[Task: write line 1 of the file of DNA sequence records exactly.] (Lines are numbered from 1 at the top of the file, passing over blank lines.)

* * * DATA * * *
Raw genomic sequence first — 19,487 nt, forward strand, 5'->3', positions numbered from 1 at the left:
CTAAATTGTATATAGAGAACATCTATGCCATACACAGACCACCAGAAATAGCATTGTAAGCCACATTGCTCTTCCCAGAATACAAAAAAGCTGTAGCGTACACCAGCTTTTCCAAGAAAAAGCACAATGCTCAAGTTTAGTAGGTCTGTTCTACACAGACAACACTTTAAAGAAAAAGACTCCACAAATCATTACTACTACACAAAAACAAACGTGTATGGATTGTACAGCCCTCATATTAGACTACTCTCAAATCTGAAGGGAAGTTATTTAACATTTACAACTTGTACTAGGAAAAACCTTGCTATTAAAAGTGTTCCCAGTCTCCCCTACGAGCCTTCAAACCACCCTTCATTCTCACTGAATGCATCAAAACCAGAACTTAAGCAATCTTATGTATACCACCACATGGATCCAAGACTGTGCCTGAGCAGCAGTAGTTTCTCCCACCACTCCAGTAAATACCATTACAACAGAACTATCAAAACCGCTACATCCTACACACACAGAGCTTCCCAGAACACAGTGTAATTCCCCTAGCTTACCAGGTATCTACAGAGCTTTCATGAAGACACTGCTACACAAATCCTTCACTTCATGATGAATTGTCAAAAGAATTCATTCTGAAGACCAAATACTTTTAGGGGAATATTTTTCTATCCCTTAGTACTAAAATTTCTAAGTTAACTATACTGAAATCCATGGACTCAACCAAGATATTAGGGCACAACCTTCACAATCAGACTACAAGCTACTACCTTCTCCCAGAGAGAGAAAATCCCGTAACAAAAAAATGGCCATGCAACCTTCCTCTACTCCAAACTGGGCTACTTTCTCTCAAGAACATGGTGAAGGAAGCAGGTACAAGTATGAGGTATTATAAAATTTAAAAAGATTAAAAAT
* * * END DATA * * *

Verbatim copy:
Raw genomic sequence first — 19,487 nt, forward strand, 5'->3', positions numbered from 1 at the left: